Acupuncture: Facts, fears and fiction. Part 1 of 2


What is it?

Acupuncture is the insertion of very fine needles into the body at specific points. We use single use stainless steel needles- which get disposed of in sharps bin in the rooms. The needles come packaged in a plastic guide tube which we use to help us insert the needle as quickly as possible. The needles are much smaller than the needles that most people know of or have had before in blood tests or injections. Our needles are just slightly thicker than a stand of hair and part the tissue strands instead of puncturing.


History of acupuncture

Acupuncture has been used by the Chinese for well over 3000 years for pain relief, healing and general well-being. Pieces of sharpened stone and bone were discovered and dated as being from as early as 6000BC, one theory is that these were early signs of acupuncture tools. The Yellow Emperor’s Classic of Internal Medicine is the first document in which the diagnosis and treatment for acupuncture is recorded. This text dates back to 100BC. Acupuncture was widely used throughout Asia going through periods where it was accepted as common practice and times where it was seen as a superstitious and alternative therapy. This was mainly due to the beliefs of those who were ruling at the time. A European physician was the first known person to write a medical description of what acupuncture was after witnessing it in Japan. Acupuncture received a lot of interest from the United Kingdom and the United States in the early nineteenth century and several scientific studies were done by well respected journals. Since then acupuncture has grown in popularity in Western countries and is now not seen as so alternative by most.


Types of acupuncture?

In New Zealand there are three main types of acupuncture. Traditional Chinese acupuncture which is based on Chinese theories of balancing energy. This is based on meridian lines and defined acupuncture points. Western medical acupuncture is based on Western concepts of anatomy and physiology. Dry Needling is a rapid short term needling to tender trigger points to improve or restore function.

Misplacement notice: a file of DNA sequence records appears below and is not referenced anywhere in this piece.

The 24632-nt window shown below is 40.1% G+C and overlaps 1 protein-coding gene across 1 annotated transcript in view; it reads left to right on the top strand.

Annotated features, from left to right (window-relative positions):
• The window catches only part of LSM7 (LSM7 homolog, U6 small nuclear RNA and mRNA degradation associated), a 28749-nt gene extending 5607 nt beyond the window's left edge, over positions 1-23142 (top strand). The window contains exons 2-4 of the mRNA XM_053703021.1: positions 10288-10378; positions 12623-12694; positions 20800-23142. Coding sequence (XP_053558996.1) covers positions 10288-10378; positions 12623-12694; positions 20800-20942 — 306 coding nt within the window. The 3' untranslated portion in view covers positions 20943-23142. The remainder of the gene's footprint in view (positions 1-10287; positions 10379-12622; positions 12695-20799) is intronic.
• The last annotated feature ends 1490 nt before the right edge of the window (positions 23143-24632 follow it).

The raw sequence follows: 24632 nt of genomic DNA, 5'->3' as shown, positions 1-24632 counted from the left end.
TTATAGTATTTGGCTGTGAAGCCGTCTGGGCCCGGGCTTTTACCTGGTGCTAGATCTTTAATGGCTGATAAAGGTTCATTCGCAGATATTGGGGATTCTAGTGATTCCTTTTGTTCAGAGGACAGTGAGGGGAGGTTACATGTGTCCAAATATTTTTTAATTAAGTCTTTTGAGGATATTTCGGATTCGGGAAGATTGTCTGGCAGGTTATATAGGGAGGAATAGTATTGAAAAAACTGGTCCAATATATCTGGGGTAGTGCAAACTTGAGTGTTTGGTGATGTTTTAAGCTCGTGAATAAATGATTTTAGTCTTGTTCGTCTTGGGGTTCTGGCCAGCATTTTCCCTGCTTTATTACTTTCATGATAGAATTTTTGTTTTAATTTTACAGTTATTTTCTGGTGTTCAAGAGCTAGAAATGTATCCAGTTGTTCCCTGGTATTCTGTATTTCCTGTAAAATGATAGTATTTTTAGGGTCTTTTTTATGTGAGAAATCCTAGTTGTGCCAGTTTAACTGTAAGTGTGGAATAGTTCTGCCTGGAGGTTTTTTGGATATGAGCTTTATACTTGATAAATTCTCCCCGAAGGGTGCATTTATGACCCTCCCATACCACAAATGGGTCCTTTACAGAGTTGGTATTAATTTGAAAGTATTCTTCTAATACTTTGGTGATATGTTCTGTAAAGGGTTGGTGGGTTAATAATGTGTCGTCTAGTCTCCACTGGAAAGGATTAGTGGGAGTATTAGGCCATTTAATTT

What is it used for?

Acupuncture is used to treat many conditions such as: acute and chronic injuries, back and neck pain, muscle and joint problems, nerve pain, arthritis, headaches and migraines, and sports injuries. In traditional Chinese medicine acupuncture is used for a variety of other conditions such as losing weight, quitting smoking, anaesthesia and stress reduction.


How does it work?

Inserting a needle into the body has an effect on the nerves which can release muscle and can over-ride brain signals. Acupuncture has been proven to release endorphins. Endorphins create an analgesic effect but inhibiting pain. When a needle is inserted it creates an increase in blood flow which helps to relax tight muscles. We use points dependent on the actual injury itself. We could pick local points which are points close to the injured area- these points reduce inflammation, increase blood flow and reduce pain. We could pick points that in the area of innervations or in the same meridian line due to their relationship with the injured area.

Dry needling is when the needle is inserted into a trigger point. The needle is inserted into the skin and repetitively pushed into the trigger point. The needle induces injury signals in the brain which start the repairing process of the damaged tissue. This is often why this type of needling is more painful.

Traditional Chinese acupuncture is based on the belief that disease is a disruption of the flow of energy in the body. Energy flows in the meridian lines so points along these lies are needling to try to influence the flow of energy in a particular meridian line.

Part two- coming in February.


Author: Renee Sharp – Physiotherapist at Physio Fix

Leave a Reply

Fill in your details below or click an icon to log in: Logo

You are commenting using your account. Log Out /  Change )

Twitter picture

You are commenting using your Twitter account. Log Out /  Change )

Facebook photo

You are commenting using your Facebook account. Log Out /  Change )

Connecting to %s